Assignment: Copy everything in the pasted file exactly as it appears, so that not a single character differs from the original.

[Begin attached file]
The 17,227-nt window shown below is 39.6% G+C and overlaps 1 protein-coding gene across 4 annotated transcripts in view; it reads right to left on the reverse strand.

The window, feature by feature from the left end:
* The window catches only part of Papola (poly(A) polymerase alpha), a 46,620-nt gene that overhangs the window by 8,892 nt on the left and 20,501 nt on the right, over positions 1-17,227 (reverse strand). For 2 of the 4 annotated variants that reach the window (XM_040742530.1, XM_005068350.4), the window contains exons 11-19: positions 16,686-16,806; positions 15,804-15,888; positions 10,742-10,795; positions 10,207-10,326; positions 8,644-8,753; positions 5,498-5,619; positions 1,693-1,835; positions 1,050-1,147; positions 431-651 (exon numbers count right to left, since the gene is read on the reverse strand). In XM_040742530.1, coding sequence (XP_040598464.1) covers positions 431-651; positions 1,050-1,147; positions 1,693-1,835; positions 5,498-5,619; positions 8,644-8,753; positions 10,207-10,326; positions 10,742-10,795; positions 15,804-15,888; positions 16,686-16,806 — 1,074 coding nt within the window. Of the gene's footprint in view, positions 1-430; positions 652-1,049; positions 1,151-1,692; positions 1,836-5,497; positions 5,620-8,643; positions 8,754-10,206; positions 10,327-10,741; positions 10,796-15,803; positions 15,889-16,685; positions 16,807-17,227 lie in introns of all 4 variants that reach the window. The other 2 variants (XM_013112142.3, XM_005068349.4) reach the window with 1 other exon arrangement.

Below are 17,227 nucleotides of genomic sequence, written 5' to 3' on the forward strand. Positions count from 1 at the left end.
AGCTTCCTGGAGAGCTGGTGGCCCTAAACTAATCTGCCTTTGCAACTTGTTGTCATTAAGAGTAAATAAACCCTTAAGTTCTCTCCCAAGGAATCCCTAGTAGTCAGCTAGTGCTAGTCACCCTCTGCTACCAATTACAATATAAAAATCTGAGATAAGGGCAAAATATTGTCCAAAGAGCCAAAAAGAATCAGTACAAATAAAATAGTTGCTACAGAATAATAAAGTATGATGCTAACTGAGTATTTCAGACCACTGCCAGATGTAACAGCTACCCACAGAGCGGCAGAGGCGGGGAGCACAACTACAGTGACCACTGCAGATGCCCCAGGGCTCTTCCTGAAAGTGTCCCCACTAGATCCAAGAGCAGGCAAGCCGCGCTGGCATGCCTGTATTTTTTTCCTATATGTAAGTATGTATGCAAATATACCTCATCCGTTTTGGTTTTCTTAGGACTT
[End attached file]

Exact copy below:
The 17,227-nt window shown below is 39.6% G+C and overlaps 1 protein-coding gene across 4 annotated transcripts in view; it reads right to left on the reverse strand.

The window, feature by feature from the left end:
* The window catches only part of Papola (poly(A) polymerase alpha), a 46,620-nt gene that overhangs the window by 8,892 nt on the left and 20,501 nt on the right, over positions 1-17,227 (reverse strand). For 2 of the 4 annotated variants that reach the window (XM_040742530.1, XM_005068350.4), the window contains exons 11-19: positions 16,686-16,806; positions 15,804-15,888; positions 10,742-10,795; positions 10,207-10,326; positions 8,644-8,753; positions 5,498-5,619; positions 1,693-1,835; positions 1,050-1,147; positions 431-651 (exon numbers count right to left, since the gene is read on the reverse strand). In XM_040742530.1, coding sequence (XP_040598464.1) covers positions 431-651; positions 1,050-1,147; positions 1,693-1,835; positions 5,498-5,619; positions 8,644-8,753; positions 10,207-10,326; positions 10,742-10,795; positions 15,804-15,888; positions 16,686-16,806 — 1,074 coding nt within the window. Of the gene's footprint in view, positions 1-430; positions 652-1,049; positions 1,151-1,692; positions 1,836-5,497; positions 5,620-8,643; positions 8,754-10,206; positions 10,327-10,741; positions 10,796-15,803; positions 15,889-16,685; positions 16,807-17,227 lie in introns of all 4 variants that reach the window. The other 2 variants (XM_013112142.3, XM_005068349.4) reach the window with 1 other exon arrangement.

Below are 17,227 nucleotides of genomic sequence, written 5' to 3' on the forward strand. Positions count from 1 at the left end.
AGCTTCCTGGAGAGCTGGTGGCCCTAAACTAATCTGCCTTTGCAACTTGTTGTCATTAAGAGTAAATAAACCCTTAAGTTCTCTCCCAAGGAATCCCTAGTAGTCAGCTAGTGCTAGTCACCCTCTGCTACCAATTACAATATAAAAATCTGAGATAAGGGCAAAATATTGTCCAAAGAGCCAAAAAGAATCAGTACAAATAAAATAGTTGCTACAGAATAATAAAGTATGATGCTAACTGAGTATTTCAGACCACTGCCAGATGTAACAGCTACCCACAGAGCGGCAGAGGCGGGGAGCACAACTACAGTGACCACTGCAGATGCCCCAGGGCTCTTCCTGAAAGTGTCCCCACTAGATCCAAGAGCAGGCAAGCCGCGCTGGCATGCCTGTATTTTTTTCCTATATGTAAGTATGTATGCAAATATACCTCATCCGTTTTGGTTTTCTTAGGACTT